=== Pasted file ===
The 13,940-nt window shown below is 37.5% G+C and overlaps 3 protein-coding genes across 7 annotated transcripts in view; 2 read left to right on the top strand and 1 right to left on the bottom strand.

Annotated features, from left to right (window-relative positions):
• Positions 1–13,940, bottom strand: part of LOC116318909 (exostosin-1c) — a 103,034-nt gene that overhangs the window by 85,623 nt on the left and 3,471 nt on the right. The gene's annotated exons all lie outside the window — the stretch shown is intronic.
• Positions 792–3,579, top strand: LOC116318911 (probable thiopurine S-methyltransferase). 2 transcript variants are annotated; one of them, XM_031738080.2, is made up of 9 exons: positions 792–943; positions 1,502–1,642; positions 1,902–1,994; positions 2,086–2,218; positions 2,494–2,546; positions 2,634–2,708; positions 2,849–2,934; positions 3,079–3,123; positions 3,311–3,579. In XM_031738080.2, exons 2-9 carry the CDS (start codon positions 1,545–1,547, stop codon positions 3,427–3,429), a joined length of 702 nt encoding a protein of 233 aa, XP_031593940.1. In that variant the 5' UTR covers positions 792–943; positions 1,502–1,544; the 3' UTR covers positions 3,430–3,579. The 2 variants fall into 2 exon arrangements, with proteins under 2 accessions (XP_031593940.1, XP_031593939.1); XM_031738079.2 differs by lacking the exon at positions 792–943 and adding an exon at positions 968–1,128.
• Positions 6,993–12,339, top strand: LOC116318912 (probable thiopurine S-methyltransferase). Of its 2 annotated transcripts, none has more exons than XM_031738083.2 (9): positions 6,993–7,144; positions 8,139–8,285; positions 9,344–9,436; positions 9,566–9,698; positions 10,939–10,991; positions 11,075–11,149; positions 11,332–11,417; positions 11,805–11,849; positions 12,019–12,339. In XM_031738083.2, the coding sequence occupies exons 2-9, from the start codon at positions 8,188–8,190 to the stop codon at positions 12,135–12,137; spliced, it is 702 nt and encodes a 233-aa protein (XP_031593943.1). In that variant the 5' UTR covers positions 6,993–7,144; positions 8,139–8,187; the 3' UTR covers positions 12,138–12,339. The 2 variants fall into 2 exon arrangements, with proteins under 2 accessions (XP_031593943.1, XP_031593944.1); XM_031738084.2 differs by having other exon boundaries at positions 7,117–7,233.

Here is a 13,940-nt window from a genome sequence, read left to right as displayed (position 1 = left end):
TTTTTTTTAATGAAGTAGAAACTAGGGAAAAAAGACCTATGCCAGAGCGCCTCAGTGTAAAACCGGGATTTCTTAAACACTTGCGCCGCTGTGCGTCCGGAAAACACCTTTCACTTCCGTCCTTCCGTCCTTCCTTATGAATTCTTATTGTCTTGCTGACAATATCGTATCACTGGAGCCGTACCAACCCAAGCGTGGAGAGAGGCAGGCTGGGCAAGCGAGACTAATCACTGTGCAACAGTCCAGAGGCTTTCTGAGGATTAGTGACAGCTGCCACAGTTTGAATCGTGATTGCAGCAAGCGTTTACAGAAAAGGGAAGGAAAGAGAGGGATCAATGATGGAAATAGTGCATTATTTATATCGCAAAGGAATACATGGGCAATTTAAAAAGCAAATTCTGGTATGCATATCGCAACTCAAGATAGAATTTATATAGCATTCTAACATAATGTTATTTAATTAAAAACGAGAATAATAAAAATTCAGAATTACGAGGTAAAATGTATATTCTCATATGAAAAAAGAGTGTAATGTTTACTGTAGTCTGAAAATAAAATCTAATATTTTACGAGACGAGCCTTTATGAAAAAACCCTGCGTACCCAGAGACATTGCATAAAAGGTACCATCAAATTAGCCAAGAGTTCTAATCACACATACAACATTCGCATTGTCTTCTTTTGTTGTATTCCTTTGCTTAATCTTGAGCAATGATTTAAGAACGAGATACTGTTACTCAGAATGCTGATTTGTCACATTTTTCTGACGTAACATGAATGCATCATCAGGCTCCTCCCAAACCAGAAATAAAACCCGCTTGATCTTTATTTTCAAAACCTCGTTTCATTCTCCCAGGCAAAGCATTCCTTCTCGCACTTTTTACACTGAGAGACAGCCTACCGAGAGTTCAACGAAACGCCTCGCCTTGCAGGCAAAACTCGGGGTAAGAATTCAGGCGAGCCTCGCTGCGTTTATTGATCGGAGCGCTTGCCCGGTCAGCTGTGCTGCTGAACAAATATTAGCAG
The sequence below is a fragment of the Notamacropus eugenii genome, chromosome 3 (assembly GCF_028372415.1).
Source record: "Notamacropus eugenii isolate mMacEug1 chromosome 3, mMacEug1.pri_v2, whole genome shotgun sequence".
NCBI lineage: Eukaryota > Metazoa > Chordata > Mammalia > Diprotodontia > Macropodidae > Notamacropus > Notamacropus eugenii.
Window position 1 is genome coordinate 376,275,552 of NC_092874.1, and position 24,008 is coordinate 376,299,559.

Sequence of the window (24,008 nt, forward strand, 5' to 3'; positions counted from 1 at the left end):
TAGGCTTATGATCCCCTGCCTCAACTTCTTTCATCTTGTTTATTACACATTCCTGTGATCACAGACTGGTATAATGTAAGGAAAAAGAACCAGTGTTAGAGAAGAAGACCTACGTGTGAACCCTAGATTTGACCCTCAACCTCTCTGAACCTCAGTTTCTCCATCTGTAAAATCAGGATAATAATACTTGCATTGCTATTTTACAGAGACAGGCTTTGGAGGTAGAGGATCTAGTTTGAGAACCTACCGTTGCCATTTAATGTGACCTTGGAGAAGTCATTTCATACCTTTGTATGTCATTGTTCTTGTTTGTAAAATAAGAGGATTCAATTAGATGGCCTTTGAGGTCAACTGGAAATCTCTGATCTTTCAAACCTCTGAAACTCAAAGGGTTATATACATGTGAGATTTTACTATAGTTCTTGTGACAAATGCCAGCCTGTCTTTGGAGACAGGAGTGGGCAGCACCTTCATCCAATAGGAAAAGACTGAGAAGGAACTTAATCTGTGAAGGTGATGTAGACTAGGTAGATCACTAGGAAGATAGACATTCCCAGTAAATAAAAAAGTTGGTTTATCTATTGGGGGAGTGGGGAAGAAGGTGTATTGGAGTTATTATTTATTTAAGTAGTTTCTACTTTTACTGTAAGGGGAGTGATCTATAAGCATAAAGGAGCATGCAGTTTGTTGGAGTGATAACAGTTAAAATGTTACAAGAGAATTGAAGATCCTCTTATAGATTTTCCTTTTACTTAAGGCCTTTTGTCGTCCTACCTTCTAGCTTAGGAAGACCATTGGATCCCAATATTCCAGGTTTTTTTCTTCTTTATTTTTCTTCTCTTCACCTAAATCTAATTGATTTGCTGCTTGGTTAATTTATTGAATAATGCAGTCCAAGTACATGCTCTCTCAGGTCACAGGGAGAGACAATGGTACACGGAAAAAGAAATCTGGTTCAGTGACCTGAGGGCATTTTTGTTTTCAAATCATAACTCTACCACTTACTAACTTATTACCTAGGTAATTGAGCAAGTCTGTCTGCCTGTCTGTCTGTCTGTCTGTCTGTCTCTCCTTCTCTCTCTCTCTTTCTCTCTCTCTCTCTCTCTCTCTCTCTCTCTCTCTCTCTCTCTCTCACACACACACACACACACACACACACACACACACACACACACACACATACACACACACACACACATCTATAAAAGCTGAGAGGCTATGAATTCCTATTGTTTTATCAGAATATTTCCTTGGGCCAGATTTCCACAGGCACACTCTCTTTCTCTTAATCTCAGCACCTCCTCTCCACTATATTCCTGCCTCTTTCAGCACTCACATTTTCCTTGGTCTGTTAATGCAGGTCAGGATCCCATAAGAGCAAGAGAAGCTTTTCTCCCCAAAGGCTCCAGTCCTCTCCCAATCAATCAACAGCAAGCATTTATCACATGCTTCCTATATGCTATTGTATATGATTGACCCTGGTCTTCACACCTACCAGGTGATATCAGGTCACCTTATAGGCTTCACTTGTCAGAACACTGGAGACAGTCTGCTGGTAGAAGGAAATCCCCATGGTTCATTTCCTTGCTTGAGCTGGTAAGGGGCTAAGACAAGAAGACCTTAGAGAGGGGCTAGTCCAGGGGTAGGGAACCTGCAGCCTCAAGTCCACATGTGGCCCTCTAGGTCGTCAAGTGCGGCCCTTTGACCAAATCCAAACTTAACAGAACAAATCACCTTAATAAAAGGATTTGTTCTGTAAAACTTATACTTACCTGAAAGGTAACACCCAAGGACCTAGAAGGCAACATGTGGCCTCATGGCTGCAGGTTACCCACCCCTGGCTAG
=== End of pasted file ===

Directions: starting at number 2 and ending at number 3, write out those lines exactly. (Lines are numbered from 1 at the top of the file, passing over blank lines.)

Annotated features, from left to right (window-relative positions):
• Positions 1–13,940, bottom strand: part of LOC116318909 (exostosin-1c) — a 103,034-nt gene that overhangs the window by 85,623 nt on the left and 3,471 nt on the right. The gene's annotated exons all lie outside the window — the stretch shown is intronic.